“Black Fairies” by Holly Sheidenberger
It’s Mother’s first night home since the acquittal.
The silence is rigid and oppressive. I shudder, repulsed by her mutilated, sightless eyes.
One questions still burns. With all their probing interrogation, the attorneys never demanded an answer.
“Why?” I ask. “Why did you do it?”
“I didn’t,” is her sharp reply. “They were accidents. Both of them.”
“I mean your eyes.” I swallow. “Why did you blind your eyes?”
The thick blankness in the air echoes the emptiness of her stare.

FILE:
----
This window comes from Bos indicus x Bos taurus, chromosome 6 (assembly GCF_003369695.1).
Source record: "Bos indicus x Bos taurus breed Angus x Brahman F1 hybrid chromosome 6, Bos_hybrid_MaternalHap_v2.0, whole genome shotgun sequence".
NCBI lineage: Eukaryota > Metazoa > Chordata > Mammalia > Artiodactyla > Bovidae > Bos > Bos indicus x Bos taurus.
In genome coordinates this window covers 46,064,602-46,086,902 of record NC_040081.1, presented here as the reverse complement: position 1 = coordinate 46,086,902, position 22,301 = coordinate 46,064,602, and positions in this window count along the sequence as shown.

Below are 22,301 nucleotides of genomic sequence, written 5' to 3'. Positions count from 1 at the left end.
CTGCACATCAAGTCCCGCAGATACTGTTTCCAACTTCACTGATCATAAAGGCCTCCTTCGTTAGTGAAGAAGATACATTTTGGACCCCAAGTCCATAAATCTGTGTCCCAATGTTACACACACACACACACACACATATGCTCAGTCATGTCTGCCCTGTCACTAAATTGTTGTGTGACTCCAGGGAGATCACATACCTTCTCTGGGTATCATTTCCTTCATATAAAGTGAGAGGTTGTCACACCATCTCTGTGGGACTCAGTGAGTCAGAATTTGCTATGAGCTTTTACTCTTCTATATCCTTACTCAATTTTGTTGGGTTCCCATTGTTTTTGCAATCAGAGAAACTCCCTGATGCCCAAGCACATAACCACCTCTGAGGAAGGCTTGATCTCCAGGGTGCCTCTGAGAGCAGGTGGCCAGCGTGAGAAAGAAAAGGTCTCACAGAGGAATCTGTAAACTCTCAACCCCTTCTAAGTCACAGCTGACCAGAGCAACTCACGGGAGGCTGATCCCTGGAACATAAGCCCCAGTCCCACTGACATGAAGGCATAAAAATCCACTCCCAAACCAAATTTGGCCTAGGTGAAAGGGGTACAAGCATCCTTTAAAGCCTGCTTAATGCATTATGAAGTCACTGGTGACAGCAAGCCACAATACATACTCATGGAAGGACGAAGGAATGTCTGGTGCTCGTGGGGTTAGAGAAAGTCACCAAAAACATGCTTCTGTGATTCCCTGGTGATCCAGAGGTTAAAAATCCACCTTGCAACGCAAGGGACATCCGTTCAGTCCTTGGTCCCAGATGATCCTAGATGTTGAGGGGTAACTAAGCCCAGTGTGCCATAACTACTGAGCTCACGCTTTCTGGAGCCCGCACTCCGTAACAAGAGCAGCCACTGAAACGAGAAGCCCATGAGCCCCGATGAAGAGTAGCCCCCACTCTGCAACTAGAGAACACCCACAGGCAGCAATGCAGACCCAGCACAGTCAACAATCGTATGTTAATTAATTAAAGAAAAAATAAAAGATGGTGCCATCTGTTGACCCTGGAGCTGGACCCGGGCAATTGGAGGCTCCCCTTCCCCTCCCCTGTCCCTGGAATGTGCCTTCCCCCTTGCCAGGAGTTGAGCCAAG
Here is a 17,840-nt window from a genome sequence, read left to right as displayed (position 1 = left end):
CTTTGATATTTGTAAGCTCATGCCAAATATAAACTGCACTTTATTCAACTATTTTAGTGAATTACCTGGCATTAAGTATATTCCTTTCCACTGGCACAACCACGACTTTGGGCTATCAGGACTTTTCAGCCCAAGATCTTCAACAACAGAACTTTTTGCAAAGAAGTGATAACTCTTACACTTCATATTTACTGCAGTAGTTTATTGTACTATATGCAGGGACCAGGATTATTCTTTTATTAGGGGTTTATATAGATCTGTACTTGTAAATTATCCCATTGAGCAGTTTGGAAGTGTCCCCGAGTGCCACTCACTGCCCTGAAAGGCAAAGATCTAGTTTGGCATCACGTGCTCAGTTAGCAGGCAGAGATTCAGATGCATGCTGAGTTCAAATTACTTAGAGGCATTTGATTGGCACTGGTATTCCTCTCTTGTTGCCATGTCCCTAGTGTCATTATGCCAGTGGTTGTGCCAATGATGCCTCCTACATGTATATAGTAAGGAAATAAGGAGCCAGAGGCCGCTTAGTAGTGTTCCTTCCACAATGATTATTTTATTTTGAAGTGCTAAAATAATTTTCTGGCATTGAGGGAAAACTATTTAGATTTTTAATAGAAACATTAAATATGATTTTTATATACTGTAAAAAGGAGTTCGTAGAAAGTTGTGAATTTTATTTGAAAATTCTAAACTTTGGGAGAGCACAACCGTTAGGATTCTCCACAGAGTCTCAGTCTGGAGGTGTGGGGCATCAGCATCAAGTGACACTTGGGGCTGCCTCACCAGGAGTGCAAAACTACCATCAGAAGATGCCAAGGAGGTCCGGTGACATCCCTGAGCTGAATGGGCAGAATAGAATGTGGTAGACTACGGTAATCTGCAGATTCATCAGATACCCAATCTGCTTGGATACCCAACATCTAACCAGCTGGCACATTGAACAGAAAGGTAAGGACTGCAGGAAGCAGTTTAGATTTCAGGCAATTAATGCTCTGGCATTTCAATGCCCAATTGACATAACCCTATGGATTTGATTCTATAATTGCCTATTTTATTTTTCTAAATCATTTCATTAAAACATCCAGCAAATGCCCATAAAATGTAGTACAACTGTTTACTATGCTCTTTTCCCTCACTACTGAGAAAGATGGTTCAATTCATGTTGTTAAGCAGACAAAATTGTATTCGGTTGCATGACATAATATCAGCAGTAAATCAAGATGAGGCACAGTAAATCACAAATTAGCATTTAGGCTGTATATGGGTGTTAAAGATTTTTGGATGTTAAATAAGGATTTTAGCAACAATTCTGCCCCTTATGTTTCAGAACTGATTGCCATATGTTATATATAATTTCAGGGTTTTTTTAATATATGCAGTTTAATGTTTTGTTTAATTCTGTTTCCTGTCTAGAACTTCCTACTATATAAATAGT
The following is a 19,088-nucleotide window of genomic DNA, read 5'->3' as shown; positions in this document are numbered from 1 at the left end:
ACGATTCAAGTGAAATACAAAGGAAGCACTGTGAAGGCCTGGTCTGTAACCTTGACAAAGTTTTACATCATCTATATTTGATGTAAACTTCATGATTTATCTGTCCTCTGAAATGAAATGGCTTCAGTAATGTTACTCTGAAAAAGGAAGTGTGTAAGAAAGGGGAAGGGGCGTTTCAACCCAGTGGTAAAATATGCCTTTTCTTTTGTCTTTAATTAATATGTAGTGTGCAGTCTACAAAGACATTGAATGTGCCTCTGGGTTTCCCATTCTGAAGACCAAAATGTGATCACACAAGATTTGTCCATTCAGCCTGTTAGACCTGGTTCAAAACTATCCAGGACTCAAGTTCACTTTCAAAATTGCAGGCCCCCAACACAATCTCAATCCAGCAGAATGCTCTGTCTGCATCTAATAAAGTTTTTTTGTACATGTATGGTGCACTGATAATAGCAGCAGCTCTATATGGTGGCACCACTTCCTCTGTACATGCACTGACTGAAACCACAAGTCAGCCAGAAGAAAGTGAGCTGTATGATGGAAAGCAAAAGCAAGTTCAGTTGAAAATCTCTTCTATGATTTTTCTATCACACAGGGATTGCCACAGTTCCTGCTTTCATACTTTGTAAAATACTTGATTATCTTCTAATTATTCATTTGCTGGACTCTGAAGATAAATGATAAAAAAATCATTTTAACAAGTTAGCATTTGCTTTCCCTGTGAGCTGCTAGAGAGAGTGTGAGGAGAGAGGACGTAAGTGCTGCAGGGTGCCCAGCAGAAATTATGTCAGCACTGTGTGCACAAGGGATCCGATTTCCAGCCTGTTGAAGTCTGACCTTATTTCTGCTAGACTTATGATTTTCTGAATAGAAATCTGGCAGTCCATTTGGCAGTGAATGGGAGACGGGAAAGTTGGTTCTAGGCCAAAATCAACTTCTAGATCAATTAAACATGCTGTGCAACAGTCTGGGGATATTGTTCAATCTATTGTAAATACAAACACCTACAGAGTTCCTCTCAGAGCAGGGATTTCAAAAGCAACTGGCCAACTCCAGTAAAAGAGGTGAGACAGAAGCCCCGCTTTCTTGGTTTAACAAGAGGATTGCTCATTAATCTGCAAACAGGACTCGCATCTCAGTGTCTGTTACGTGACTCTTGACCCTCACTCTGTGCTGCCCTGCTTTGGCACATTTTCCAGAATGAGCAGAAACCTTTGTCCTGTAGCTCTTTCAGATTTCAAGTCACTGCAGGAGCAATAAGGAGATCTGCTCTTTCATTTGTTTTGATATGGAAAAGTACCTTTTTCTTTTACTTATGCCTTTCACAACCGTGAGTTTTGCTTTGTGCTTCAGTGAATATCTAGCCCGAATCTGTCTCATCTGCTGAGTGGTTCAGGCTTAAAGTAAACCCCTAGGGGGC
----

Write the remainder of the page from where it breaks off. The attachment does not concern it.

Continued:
I push away from the table.
“Black fairies,” she says, unmoving.
Thinking thoughts I dare not voice, I’m mute.
“I saw black fairies. Behind Jamie, just before he fell down the stairs. And in the bathtub with Annie before she drowned. I didn’t want to see them anymore.”
“You’re safe now, Mother,” I soothe. “Safe.”
“But you’re not,” she whispers. A glint flickers in her visionless eyes.
“The black fairies. They’re at your throat.”